I decided the time was right to retire to my first love – playing with plasticine!
My working life began at 14 when my father insisted I should ‘learn a trade’. I reluctantly began my apprenticeship in his clothing workroom, learning pattern cutting, machinery and gaining an understanding of the world of fashion and design. My father made it clear that it would be better for me to learn the family trade; however, I had always had aspirations to become an artist since playing with plasticine and spending many hours drawing as a young child.
At the age of 18, I was conscripted to the RAF for 2 years. During this time, there was a small workshop on the base where I was surrounded by pastels, paper and all sorts of materials that allowed me the freedom to indulge in my love of drawing. Afterwards it was back to the grindstone of the clothing factory, which my father now owned. Getting married at 21, made me want to provide for my wife Ruth and I decided to set up my own business with just a sewing machine and a tailoress in my attic at home.
Within weeks, I had taken my first order for a full handmade outfit and received 10 guineas for it. By the 1970s my couture business in ladies fashion was flourishing, employing over 50 staff and supplying to some of the most prestigious retailers including Harrods and Dickens and Jones. After 25 successful years designing and creating, I decided the time was right to retire to my first love – playing with plasticine!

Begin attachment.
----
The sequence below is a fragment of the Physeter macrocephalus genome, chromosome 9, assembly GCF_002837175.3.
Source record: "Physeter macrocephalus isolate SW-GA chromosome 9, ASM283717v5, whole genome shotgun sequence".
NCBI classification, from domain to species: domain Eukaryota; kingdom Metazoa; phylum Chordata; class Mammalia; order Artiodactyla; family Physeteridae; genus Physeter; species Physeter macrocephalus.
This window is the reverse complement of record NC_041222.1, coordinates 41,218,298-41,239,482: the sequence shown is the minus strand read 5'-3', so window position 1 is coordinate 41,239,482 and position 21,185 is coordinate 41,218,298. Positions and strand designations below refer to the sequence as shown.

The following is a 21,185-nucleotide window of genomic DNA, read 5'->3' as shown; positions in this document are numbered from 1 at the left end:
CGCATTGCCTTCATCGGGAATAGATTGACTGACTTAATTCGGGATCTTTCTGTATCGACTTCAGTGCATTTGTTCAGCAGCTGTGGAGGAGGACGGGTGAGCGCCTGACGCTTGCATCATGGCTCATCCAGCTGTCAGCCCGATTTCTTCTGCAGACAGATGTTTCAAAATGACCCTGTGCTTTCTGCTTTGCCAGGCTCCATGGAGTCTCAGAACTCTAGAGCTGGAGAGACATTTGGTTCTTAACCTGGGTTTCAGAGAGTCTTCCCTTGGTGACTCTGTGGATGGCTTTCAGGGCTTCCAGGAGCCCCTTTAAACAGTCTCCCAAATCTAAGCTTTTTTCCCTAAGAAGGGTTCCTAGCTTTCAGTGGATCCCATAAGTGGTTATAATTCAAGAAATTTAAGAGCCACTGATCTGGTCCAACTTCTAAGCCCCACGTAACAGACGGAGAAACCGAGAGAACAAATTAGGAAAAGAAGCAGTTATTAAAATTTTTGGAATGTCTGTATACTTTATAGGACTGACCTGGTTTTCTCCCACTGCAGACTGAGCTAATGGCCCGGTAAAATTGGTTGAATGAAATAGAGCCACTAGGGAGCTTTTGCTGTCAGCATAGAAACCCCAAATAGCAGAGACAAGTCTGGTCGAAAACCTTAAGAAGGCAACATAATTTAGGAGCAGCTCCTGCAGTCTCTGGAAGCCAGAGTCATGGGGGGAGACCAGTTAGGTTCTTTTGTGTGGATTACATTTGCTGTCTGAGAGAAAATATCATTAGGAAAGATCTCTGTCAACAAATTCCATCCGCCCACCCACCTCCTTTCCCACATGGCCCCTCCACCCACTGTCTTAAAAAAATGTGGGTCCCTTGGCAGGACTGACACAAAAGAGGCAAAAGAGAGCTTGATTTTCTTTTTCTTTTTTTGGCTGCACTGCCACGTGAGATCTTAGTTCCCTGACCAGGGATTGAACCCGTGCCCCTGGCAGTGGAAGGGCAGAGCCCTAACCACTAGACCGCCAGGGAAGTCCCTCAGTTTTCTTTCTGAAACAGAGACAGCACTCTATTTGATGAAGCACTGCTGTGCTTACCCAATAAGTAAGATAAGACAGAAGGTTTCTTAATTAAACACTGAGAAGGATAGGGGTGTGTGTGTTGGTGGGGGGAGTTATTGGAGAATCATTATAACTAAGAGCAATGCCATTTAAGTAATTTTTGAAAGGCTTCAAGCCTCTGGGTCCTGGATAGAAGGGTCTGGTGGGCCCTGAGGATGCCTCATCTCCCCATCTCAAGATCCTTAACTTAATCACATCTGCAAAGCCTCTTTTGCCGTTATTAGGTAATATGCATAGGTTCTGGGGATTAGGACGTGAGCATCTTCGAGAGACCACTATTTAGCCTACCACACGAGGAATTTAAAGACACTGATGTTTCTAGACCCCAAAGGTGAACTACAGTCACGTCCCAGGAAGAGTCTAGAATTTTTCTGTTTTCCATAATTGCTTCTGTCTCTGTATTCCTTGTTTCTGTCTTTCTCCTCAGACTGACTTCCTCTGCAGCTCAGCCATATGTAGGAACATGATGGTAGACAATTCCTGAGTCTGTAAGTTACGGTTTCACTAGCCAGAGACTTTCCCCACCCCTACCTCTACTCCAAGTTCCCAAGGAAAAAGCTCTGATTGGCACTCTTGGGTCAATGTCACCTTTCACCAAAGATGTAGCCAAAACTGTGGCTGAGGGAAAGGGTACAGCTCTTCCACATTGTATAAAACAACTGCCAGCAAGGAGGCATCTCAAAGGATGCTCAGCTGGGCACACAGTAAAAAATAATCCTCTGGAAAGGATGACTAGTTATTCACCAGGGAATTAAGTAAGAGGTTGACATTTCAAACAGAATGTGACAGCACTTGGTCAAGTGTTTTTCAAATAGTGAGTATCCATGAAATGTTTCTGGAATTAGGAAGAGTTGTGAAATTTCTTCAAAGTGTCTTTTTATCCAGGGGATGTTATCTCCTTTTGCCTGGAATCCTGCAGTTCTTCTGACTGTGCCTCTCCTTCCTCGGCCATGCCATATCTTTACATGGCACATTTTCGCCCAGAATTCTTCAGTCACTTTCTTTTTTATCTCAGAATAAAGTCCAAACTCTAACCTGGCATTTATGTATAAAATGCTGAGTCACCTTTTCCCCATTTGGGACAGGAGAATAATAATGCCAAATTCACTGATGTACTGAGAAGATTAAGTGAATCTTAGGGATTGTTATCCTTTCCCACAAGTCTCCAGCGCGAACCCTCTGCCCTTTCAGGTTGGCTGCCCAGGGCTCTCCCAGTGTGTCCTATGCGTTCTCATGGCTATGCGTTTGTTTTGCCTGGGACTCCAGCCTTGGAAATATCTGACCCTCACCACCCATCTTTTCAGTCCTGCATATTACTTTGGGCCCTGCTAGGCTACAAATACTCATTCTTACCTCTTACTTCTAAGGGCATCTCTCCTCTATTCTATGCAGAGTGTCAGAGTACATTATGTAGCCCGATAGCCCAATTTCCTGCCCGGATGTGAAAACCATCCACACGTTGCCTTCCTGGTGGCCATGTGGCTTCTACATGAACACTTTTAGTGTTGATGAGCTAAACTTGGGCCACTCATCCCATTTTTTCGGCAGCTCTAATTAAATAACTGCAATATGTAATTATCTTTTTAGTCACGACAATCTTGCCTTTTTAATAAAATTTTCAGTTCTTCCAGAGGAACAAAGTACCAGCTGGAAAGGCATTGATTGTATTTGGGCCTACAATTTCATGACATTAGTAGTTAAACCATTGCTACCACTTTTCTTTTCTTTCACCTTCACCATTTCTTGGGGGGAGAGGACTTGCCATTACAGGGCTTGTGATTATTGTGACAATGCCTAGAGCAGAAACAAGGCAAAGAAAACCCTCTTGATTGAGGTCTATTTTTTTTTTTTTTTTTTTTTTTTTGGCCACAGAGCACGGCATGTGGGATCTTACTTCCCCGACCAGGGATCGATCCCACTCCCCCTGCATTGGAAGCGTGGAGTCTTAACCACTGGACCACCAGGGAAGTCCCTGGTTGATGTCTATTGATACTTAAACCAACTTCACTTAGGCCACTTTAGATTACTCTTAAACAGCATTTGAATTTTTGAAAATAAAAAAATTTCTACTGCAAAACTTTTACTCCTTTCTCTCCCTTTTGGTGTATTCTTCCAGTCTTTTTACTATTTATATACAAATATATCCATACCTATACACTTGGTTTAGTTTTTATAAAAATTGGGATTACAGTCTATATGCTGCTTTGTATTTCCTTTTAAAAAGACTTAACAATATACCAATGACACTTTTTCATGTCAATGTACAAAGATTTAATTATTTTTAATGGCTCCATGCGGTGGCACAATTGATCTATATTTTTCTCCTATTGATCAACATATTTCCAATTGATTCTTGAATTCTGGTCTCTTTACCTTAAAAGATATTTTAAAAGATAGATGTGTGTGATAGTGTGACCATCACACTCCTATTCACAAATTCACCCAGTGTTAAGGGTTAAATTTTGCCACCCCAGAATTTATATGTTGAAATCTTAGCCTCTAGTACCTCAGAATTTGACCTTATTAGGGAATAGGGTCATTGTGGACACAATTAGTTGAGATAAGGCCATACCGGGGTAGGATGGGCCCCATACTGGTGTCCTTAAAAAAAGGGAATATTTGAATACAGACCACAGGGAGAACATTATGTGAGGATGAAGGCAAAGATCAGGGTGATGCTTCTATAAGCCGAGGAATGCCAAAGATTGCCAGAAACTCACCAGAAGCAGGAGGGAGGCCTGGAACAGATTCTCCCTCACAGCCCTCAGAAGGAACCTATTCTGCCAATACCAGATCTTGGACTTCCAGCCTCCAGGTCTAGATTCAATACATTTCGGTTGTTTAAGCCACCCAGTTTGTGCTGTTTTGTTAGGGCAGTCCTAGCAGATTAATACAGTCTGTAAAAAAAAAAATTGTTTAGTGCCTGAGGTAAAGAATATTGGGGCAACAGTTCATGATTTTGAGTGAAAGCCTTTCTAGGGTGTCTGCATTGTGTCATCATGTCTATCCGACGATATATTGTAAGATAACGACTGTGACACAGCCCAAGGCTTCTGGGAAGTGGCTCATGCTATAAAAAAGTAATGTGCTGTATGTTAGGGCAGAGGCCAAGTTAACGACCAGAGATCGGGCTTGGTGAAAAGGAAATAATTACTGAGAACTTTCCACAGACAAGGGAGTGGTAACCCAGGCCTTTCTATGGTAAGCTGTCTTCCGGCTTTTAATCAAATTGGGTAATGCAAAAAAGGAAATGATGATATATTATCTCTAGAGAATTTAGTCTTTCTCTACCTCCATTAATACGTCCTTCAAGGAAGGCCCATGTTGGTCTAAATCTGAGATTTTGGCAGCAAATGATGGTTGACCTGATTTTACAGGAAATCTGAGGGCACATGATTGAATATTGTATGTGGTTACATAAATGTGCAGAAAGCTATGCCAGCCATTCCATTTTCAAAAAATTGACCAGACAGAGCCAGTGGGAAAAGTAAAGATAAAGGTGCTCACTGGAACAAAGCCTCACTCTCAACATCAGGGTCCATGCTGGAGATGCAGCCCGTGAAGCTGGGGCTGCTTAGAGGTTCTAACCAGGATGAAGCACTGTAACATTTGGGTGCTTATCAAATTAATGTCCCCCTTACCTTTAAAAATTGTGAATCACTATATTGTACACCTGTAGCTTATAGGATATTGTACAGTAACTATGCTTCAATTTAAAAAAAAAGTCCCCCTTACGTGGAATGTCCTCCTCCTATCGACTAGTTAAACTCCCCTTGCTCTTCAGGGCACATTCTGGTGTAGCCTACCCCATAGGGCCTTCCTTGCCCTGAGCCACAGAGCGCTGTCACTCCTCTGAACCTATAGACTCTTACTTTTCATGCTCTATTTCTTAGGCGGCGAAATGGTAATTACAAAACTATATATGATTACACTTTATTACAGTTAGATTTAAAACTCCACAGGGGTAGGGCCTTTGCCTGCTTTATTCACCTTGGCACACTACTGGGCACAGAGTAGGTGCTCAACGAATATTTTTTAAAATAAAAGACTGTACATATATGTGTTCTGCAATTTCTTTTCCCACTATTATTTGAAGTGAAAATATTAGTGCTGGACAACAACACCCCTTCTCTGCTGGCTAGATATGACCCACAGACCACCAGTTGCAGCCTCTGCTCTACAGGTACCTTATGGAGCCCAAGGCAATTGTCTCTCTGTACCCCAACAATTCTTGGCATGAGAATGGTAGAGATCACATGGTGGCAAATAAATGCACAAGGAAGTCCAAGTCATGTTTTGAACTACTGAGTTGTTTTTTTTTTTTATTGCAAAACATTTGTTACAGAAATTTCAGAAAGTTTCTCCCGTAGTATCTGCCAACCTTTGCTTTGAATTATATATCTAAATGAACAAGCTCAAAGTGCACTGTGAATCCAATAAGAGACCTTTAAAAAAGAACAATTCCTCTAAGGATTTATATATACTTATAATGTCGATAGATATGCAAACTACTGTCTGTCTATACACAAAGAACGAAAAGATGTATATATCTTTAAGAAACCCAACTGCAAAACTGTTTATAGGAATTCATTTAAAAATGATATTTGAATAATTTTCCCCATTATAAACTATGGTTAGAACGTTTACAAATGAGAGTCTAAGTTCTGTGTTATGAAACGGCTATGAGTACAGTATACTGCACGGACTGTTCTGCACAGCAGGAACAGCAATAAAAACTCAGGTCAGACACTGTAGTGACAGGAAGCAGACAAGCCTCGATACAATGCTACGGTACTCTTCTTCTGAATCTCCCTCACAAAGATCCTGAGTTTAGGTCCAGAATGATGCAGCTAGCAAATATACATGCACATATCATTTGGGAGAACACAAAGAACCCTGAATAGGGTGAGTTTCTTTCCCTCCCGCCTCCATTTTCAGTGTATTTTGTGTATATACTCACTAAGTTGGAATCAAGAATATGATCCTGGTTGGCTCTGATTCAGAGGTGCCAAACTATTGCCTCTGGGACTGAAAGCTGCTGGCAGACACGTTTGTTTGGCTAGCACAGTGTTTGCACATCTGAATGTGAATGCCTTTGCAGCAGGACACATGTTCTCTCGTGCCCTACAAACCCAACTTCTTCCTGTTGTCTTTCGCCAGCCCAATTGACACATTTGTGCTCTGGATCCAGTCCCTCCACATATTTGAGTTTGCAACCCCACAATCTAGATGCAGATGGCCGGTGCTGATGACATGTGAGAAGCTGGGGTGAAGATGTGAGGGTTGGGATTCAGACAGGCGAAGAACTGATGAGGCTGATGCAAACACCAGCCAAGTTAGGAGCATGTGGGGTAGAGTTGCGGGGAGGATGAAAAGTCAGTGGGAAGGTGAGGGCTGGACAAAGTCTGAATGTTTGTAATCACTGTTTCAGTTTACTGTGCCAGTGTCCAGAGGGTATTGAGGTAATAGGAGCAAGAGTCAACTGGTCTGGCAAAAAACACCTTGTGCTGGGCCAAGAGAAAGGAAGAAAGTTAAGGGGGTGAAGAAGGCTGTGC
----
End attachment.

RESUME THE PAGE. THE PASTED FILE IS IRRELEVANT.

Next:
Working from a small studio in my Southport home, I bought wax and tools and began to teach myself the skills of a sculptor. Within months, I had designed a collection of 8 sporting bronze trophies which were showcased at the 1981 Open Golf Championship. The entire collection was taken up by Garrards The Crown Jewellers. From this, I was introduced to a number of fine art galleries, and for the next 15 years worked mainly on commissions, and have never looked back!
Sculpting is my passion, my meditation.
I continue to spend most days working from my studio now in Cheshire, usually to an accompaniment of classical music. I usually have a clear idea in my head of how a sculpture will look and can visualise it in its finished form. Without doubt, my career as a couturier has allowed me to gain an in-depth understanding of the female form and its characteristic grace and elegance, which I hope translates across to my bronzes.
Sculpting is my passion, my meditation. I feel lucky to have been given a natural talent and being totally self taught, I have had the confidence to express my individuality. I get immense pleasure from my work – but my real satisfaction comes from knowing it has touched other people’s lives.